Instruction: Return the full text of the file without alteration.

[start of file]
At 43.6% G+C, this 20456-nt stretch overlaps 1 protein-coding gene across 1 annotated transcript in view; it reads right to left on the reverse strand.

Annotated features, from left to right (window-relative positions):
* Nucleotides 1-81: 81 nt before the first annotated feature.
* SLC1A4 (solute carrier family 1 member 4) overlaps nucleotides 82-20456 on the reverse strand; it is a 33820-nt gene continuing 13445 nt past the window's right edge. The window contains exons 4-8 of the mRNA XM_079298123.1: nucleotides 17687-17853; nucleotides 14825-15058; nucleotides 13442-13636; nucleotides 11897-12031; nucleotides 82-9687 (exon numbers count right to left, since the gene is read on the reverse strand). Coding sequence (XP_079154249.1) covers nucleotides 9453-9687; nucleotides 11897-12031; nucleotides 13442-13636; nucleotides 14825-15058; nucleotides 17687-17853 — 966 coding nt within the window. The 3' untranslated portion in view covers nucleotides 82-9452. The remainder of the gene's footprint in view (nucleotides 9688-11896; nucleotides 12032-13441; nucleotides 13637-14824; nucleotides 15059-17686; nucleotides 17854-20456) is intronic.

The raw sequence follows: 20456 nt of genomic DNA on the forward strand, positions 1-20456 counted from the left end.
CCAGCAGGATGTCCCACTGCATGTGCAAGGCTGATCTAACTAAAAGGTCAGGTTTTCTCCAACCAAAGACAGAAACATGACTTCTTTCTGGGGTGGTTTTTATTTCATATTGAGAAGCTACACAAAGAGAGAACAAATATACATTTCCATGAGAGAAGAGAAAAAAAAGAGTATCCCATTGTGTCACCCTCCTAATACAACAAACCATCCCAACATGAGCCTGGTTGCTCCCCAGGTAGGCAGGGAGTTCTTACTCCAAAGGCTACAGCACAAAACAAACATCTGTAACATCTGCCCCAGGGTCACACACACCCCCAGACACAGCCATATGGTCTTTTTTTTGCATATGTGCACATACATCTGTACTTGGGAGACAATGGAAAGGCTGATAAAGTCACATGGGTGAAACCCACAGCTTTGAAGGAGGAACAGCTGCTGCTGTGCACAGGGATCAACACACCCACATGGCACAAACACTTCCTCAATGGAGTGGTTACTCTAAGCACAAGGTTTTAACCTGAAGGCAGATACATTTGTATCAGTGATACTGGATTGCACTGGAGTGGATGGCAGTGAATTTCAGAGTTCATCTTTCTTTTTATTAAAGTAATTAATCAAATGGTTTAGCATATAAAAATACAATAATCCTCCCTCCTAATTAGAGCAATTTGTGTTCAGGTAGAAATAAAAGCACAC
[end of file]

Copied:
At 43.6% G+C, this 20456-nt stretch overlaps 1 protein-coding gene across 1 annotated transcript in view; it reads right to left on the reverse strand.

Annotated features, from left to right (window-relative positions):
* Nucleotides 1-81: 81 nt before the first annotated feature.
* SLC1A4 (solute carrier family 1 member 4) overlaps nucleotides 82-20456 on the reverse strand; it is a 33820-nt gene continuing 13445 nt past the window's right edge. The window contains exons 4-8 of the mRNA XM_079298123.1: nucleotides 17687-17853; nucleotides 14825-15058; nucleotides 13442-13636; nucleotides 11897-12031; nucleotides 82-9687 (exon numbers count right to left, since the gene is read on the reverse strand). Coding sequence (XP_079154249.1) covers nucleotides 9453-9687; nucleotides 11897-12031; nucleotides 13442-13636; nucleotides 14825-15058; nucleotides 17687-17853 — 966 coding nt within the window. The 3' untranslated portion in view covers nucleotides 82-9452. The remainder of the gene's footprint in view (nucleotides 9688-11896; nucleotides 12032-13441; nucleotides 13637-14824; nucleotides 15059-17686; nucleotides 17854-20456) is intronic.

The raw sequence follows: 20456 nt of genomic DNA on the forward strand, positions 1-20456 counted from the left end.
CCAGCAGGATGTCCCACTGCATGTGCAAGGCTGATCTAACTAAAAGGTCAGGTTTTCTCCAACCAAAGACAGAAACATGACTTCTTTCTGGGGTGGTTTTTATTTCATATTGAGAAGCTACACAAAGAGAGAACAAATATACATTTCCATGAGAGAAGAGAAAAAAAAGAGTATCCCATTGTGTCACCCTCCTAATACAACAAACCATCCCAACATGAGCCTGGTTGCTCCCCAGGTAGGCAGGGAGTTCTTACTCCAAAGGCTACAGCACAAAACAAACATCTGTAACATCTGCCCCAGGGTCACACACACCCCCAGACACAGCCATATGGTCTTTTTTTTGCATATGTGCACATACATCTGTACTTGGGAGACAATGGAAAGGCTGATAAAGTCACATGGGTGAAACCCACAGCTTTGAAGGAGGAACAGCTGCTGCTGTGCACAGGGATCAACACACCCACATGGCACAAACACTTCCTCAATGGAGTGGTTACTCTAAGCACAAGGTTTTAACCTGAAGGCAGATACATTTGTATCAGTGATACTGGATTGCACTGGAGTGGATGGCAGTGAATTTCAGAGTTCATCTTTCTTTTTATTAAAGTAATTAATCAAATGGTTTAGCATATAAAAATACAATAATCCTCCCTCCTAATTAGAGCAATTTGTGTTCAGGTAGAAATAAAAGCACAC